Tuesday, November 1, 2011

Apache Karaf Child Instances, what are they and why should I use them?

An often under used feature of Apache Karaf is its support for child instances. In this post I'll cover just what Karaf child instances are, and discuss some ways that you may use them.

Two child instances, Alpha and Beta,
created from base Karaf installation.
A Karaf child instance is a copy of Karaf that you can launch separately (its own system process) and deploy applications into. An instance does not contain the full copy of Karaf, but only a copy of the configuration files and data folder which contains all the runtime information, logs and temporary files. This concept is pretty neat in that you can deploy a Karaf distribution to your server, adjust your basic configuration, then spin up copies of this initial deployment for use - the ports used by these child instances are managed such that you don't have to manually set them as part of the setup process (much easier than trying to setup multiple separate installations on one machine). Each of the Karaf child instances will "live" in your KARAF_HOME/instances folder.

If the above description doesn't have you excited then don't worry, here are a couple of deployment scenarios that may help illustrate why using Karaf child instances can improve your Karaf experience.

Operating System level process isolation:

We've all encountered this - Suppose you have an application that is known to have less than desirable runtime characteristics (cores the system, or regularly encounters Out of Memory exceptions for example), it may be nice to have that application deployed in its own Karaf environment. If the process becomes unwieldily then the entire instance can be stopped, restarted, or else wise manipulated without affecting other applications deployed  in other Karaf child instances.

Failover protection:

Simple Master/Slave Failover.
I have to admit I like to use this setup when I need to have an extra level of assurance that my deployed application will be available. In this scenario two or more instances of Karaf are created on one server, with each instance making use of Karafs' JDBC lock mechanism to connect to local or remote DB. In this Master/Slave deployment if the instance acting as the Master was to become unavailable then an awaiting slave instance can spool up to take over (for faster switches I keep the slave instances hot loaded via container level locking).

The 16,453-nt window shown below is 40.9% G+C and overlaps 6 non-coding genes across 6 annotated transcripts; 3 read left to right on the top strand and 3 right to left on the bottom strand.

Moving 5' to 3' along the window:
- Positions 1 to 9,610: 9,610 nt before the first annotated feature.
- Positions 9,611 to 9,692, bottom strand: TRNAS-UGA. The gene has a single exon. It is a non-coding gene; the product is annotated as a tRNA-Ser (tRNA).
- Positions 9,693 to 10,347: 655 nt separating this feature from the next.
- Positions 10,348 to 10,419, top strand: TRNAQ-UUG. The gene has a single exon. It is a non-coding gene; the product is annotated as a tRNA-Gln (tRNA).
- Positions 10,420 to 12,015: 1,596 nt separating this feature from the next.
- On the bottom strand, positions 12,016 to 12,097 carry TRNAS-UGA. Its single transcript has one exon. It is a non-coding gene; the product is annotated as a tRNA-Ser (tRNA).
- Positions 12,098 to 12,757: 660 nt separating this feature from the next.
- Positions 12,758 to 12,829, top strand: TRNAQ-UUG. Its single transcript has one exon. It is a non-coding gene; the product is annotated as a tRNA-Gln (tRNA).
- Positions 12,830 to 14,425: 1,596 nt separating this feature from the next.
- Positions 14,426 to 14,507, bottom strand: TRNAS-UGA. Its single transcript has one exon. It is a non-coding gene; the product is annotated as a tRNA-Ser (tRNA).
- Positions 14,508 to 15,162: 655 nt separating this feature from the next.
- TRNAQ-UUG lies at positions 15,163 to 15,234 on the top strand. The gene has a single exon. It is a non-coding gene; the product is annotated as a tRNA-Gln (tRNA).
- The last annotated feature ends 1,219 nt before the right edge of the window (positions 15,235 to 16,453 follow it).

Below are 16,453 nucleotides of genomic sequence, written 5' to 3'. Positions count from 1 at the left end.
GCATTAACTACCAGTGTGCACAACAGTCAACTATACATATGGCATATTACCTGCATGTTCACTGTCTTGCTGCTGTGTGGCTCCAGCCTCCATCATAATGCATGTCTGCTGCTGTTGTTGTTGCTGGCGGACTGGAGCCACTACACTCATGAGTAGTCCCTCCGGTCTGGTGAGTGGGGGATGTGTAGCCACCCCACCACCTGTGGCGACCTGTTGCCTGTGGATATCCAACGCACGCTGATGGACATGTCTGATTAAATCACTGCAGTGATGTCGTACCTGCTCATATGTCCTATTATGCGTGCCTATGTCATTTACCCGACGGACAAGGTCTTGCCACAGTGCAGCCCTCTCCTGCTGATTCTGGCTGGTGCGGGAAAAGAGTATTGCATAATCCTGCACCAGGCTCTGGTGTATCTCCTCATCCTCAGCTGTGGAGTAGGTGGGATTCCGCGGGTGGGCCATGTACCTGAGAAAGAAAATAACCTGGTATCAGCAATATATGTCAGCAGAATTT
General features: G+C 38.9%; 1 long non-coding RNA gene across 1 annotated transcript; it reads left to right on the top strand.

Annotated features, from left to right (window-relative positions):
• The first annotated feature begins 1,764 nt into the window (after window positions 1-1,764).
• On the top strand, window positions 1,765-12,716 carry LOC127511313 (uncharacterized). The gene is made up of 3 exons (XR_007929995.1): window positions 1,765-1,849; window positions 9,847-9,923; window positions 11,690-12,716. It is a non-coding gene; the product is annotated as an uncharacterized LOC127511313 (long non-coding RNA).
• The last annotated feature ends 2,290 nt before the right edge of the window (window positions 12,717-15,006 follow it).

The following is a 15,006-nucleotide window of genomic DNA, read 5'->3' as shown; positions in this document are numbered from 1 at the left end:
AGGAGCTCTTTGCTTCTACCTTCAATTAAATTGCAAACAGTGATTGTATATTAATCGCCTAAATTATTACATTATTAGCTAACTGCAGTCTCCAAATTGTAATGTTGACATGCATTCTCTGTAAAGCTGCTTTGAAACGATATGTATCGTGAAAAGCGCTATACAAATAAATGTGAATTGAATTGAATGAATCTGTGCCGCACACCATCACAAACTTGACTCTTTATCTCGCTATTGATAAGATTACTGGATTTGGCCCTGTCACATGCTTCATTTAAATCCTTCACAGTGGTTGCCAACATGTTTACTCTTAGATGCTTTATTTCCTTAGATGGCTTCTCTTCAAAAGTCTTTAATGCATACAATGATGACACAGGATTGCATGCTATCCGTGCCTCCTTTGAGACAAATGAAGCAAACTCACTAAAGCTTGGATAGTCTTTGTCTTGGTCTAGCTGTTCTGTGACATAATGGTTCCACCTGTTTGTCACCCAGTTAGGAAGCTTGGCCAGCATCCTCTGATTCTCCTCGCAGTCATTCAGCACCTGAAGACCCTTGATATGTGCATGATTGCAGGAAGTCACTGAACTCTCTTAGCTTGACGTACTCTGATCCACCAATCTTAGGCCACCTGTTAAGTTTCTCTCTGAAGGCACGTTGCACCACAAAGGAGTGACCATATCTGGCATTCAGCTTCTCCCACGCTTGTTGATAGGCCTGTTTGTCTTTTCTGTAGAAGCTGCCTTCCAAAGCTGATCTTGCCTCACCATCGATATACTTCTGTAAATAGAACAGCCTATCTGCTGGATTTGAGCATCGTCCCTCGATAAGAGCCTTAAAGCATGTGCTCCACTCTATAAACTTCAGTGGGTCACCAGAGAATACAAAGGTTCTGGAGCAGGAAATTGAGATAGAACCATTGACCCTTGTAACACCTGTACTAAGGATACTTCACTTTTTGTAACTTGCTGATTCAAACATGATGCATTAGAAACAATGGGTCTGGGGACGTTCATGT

Organizational Separation:

Keeping your user groups happy.
It's not uncommon for multiple departments or projects to reside upon the same server resource, it may be advantageous for the administrator to separate their Karaf deployments along these lines so that the operation of one group does not impact others. In example one may have an instance for supporting an application used by accounting, and another by marketing.


A more advanced concept is to create Karaf instances to join into a Cellar Cluster - Cellar being Apache Karaf's Hazelcast powered clustering solution. Creating Karaf child instances to join as cluster nodes allows for another degree of flexibility when allocating resources for Karaf deployments. Given a powerful server, an administrator may create child instances as required to add to the cluster. These additional cluster resources may be deallocated as required at a later time.

I hope that the above exploration of Karaf child instances helped clear up any general confusion about their purpose and perhaps provided some insight into how to improve your own Karaf deployments. For more information on Karaf child instances please visit the Karaf user guide Child Instance entry.


Nico said...

Thanks for this article. I was wondering if child instances have something to do with OSGi R5 subsystems and Aries implementation ? As I understand both, they are pretty closed, may be karaf could manage subsystems by deploying them on child instances.

Jamie Goodyear said...

Good question!

Child instances were introduced well before R5. It'll be interesting to see where the instances features will go in regards to R5 subsystems... The current Karaf 2.3.x and 3.0.x are based of OSGi R4.3, so perhaps a later revision will be able to take advantage of new capabilities.

Technote said...

As this is not currently documented, do you know whether it is possible to auto-start child instances when the parent instance is started (for instance after a failure)?